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Lording it over the Goddess : water, gender and human-environmental relations.

Strang, V. (2014) 'Lording it over the Goddess : water, gender and human-environmental relations.', Journal of feminist studies in religion., 30 (1). pp. 83-107.


Focusing on human engagements with water, this article steps back from specifically cultural or historical contexts in order to trace the larger patterns of social, religious, and technological change that have transformed most societies' relationships with their environments. It examines transitions from totemic “nature religions” to male-dominated and hierarchical belief systems, and considers how these intersected with shifts to settlement and agriculture, differentiated gender roles, and stratified sociopolitical arrangements. With developments in farming, enlarging societies moved from egalitarian partnerships with other species and ecosystems to more directive interactions. Irrigation channeled water into human interests. Initially seen as embodying female principles, it became the gift of male religious beings. From being a common good, it became subject to male property rights. Long understood as the substance of social and spiritual regeneration, it was reframed as an economic “asset.” Observing these transformations, the article also considers long-term contraflows: indigenous struggles; subaltern religions; and environmentalist and feminist challenges to sociopolitical inequalities.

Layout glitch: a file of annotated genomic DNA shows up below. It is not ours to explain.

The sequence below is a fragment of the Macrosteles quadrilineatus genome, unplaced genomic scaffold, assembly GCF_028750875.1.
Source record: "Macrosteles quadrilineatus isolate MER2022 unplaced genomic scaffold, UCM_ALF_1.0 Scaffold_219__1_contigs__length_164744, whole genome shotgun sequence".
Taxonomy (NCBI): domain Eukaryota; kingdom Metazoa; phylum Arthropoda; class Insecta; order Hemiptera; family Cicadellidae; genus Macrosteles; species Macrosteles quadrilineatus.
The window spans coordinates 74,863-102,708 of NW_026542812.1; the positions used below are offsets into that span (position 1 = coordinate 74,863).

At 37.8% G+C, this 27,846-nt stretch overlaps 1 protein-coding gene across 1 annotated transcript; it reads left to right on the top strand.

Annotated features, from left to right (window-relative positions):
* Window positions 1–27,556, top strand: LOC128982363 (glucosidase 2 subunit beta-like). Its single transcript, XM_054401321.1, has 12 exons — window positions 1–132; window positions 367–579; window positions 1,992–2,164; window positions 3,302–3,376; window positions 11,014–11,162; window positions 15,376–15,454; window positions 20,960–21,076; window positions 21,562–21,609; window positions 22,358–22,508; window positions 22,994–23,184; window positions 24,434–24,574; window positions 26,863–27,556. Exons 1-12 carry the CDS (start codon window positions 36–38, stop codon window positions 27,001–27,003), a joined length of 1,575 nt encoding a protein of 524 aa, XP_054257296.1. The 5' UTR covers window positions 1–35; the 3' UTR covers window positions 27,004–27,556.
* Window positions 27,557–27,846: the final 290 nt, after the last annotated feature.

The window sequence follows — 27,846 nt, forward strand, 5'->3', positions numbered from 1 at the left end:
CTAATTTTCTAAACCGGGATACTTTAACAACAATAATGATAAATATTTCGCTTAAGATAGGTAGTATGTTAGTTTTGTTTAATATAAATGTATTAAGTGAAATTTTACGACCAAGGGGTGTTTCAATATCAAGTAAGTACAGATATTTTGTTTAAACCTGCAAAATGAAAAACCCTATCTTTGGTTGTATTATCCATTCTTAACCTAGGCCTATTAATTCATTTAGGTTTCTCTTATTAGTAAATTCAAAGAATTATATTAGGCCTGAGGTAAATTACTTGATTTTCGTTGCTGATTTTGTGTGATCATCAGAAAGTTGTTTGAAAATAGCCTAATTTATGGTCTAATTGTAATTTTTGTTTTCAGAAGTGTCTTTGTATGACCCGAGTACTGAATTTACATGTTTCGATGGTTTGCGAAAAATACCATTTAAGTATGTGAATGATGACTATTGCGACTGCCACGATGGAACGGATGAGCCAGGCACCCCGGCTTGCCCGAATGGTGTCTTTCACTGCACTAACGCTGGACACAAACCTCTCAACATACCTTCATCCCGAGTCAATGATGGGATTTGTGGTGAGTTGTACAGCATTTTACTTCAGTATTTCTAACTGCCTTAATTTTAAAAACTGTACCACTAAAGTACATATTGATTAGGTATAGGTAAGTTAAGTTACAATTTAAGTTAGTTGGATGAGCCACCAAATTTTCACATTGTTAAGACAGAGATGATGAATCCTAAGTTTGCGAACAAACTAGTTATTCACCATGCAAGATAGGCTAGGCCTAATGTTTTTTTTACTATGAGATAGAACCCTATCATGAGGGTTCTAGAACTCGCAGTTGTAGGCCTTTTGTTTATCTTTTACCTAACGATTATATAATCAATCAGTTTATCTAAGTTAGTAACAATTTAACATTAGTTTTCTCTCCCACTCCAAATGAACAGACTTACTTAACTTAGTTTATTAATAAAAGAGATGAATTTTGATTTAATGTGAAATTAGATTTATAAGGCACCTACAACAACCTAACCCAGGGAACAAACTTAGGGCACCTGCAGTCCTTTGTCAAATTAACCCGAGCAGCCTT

Item Type:Article
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Publisher statement:This article was published as Strang, V. (2014). Lording it over the Goddess: water, gender and human-environmental relations. Journal of Feminist Studies in Religion 30(1): 83-107. No part of this article may be reproduced, stored in a retrieval system, transmitted, or distributed, in any form, by any means, electronic, mechanical, photographic, or otherwise, without the prior permission of Indiana University Press. For educational re-use, please contact the Copyright Clearance Center (508-744-3350). For all other permissions, please visit Indiana University Press
Date accepted:No date available
Date deposited:04 August 2016
Date of first online publication:April 2014
Date first made open access:No date available

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